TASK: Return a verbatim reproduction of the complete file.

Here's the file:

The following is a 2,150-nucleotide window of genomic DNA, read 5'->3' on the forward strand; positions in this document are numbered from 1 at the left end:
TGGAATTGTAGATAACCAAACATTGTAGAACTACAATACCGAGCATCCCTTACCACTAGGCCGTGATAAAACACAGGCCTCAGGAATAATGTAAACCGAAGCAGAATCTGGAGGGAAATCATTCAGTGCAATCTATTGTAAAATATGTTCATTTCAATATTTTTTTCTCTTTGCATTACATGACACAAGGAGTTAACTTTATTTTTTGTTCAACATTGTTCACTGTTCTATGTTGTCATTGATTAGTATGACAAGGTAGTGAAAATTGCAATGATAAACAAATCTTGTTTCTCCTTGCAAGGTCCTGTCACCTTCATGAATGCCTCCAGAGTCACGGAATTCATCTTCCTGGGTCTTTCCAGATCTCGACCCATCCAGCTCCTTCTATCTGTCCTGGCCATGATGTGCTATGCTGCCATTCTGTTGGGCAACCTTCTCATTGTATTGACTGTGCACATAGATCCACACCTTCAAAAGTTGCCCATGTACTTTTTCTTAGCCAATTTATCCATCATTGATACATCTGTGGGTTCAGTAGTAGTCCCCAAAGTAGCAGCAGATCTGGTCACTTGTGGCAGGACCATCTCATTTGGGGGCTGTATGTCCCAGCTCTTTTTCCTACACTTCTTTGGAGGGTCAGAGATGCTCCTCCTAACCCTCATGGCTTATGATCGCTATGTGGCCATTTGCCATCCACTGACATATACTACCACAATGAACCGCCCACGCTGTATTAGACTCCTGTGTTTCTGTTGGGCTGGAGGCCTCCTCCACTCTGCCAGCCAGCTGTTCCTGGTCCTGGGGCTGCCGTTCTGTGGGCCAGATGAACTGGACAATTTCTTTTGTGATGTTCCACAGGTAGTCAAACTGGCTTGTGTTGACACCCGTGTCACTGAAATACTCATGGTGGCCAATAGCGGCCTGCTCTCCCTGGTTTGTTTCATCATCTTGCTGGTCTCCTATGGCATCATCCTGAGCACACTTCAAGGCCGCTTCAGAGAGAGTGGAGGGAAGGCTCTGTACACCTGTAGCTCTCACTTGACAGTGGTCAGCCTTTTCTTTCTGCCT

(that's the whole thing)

The following is a 2,150-nucleotide window of genomic DNA, read 5'->3' on the forward strand; positions in this document are numbered from 1 at the left end:
TGGAATTGTAGATAACCAAACATTGTAGAACTACAATACCGAGCATCCCTTACCACTAGGCCGTGATAAAACACAGGCCTCAGGAATAATGTAAACCGAAGCAGAATCTGGAGGGAAATCATTCAGTGCAATCTATTGTAAAATATGTTCATTTCAATATTTTTTTCTCTTTGCATTACATGACACAAGGAGTTAACTTTATTTTTTGTTCAACATTGTTCACTGTTCTATGTTGTCATTGATTAGTATGACAAGGTAGTGAAAATTGCAATGATAAACAAATCTTGTTTCTCCTTGCAAGGTCCTGTCACCTTCATGAATGCCTCCAGAGTCACGGAATTCATCTTCCTGGGTCTTTCCAGATCTCGACCCATCCAGCTCCTTCTATCTGTCCTGGCCATGATGTGCTATGCTGCCATTCTGTTGGGCAACCTTCTCATTGTATTGACTGTGCACATAGATCCACACCTTCAAAAGTTGCCCATGTACTTTTTCTTAGCCAATTTATCCATCATTGATACATCTGTGGGTTCAGTAGTAGTCCCCAAAGTAGCAGCAGATCTGGTCACTTGTGGCAGGACCATCTCATTTGGGGGCTGTATGTCCCAGCTCTTTTTCCTACACTTCTTTGGAGGGTCAGAGATGCTCCTCCTAACCCTCATGGCTTATGATCGCTATGTGGCCATTTGCCATCCACTGACATATACTACCACAATGAACCGCCCACGCTGTATTAGACTCCTGTGTTTCTGTTGGGCTGGAGGCCTCCTCCACTCTGCCAGCCAGCTGTTCCTGGTCCTGGGGCTGCCGTTCTGTGGGCCAGATGAACTGGACAATTTCTTTTGTGATGTTCCACAGGTAGTCAAACTGGCTTGTGTTGACACCCGTGTCACTGAAATACTCATGGTGGCCAATAGCGGCCTGCTCTCCCTGGTTTGTTTCATCATCTTGCTGGTCTCCTATGGCATCATCCTGAGCACACTTCAAGGCCGCTTCAGAGAGAGTGGAGGGAAGGCTCTGTACACCTGTAGCTCTCACTTGACAGTGGTCAGCCTTTTCTTTCTGCCT